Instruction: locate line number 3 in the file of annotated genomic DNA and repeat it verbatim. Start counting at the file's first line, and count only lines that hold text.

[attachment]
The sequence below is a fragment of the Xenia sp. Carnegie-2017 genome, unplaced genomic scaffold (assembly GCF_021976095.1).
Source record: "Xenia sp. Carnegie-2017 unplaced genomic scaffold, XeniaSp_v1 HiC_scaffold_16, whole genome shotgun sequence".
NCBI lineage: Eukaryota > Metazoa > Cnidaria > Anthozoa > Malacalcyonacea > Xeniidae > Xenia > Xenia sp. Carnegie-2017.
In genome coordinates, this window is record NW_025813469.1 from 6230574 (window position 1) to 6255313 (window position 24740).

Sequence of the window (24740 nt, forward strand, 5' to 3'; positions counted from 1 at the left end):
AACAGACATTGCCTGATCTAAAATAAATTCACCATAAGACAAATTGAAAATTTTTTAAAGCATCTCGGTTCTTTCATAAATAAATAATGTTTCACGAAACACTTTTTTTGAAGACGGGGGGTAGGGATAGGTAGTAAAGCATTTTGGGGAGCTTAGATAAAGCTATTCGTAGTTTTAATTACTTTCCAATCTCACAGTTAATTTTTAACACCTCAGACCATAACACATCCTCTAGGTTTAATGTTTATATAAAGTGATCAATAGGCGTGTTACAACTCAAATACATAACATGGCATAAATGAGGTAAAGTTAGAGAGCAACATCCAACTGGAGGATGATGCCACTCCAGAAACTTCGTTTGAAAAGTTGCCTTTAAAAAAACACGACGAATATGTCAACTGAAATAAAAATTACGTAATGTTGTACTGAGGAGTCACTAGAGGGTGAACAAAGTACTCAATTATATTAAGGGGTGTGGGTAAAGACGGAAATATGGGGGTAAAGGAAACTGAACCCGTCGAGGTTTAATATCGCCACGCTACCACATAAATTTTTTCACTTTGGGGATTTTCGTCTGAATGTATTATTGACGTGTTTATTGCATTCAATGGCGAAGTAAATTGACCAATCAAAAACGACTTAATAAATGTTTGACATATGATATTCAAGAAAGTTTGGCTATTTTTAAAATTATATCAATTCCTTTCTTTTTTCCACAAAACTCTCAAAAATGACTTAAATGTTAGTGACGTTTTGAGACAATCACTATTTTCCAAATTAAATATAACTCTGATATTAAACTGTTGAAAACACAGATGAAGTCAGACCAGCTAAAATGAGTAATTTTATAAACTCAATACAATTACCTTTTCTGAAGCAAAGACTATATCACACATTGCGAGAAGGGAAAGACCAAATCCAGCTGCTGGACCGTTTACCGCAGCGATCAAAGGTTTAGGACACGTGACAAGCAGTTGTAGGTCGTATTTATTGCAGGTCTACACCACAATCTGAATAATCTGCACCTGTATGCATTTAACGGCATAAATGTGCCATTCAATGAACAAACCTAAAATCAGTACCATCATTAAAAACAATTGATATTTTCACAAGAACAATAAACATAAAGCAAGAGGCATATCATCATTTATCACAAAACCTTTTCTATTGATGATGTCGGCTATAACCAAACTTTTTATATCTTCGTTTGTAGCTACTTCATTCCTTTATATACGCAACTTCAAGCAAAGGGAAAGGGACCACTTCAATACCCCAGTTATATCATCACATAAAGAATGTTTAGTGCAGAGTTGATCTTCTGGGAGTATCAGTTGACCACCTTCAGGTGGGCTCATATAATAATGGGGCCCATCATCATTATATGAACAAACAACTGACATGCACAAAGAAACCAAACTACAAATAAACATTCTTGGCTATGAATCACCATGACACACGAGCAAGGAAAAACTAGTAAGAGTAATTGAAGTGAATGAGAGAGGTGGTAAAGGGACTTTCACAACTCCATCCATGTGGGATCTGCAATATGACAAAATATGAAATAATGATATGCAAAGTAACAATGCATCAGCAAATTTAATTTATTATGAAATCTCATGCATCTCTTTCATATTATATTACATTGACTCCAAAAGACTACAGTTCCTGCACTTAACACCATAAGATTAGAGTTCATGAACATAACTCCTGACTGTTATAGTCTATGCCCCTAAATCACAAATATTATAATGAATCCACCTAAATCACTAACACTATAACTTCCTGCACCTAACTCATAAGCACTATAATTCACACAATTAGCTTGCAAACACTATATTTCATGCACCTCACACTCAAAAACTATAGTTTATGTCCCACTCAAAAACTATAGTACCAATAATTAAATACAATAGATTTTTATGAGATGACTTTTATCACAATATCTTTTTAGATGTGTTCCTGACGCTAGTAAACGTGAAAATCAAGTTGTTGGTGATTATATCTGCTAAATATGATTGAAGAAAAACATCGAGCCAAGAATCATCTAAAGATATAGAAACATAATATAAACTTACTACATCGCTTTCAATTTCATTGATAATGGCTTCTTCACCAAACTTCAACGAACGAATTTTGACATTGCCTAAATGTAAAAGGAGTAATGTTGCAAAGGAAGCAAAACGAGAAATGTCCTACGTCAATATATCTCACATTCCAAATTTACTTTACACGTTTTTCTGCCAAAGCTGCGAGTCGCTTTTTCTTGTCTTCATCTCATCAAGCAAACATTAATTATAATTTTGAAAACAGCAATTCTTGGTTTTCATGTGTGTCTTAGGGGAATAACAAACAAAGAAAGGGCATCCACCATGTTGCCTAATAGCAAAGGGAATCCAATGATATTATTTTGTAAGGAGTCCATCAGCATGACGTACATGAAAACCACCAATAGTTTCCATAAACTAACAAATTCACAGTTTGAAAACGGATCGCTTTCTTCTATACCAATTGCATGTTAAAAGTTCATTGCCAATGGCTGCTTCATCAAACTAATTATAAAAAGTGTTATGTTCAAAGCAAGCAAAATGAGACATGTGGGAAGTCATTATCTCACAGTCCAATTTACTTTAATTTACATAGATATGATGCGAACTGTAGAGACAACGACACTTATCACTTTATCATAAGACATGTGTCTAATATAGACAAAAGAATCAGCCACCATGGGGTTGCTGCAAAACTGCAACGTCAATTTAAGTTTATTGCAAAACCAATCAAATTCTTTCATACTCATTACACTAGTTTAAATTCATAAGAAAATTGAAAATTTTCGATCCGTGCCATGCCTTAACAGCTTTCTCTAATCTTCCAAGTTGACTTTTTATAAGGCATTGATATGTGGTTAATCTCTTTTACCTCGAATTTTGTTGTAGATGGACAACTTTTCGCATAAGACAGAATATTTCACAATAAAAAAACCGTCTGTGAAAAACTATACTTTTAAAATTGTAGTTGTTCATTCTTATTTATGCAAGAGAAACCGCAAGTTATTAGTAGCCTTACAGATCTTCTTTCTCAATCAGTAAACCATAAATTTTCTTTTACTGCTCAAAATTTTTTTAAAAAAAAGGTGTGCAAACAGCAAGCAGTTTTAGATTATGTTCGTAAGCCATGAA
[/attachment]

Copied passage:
NCBI lineage: Eukaryota > Metazoa > Cnidaria > Anthozoa > Malacalcyonacea > Xeniidae > Xenia > Xenia sp. Carnegie-2017.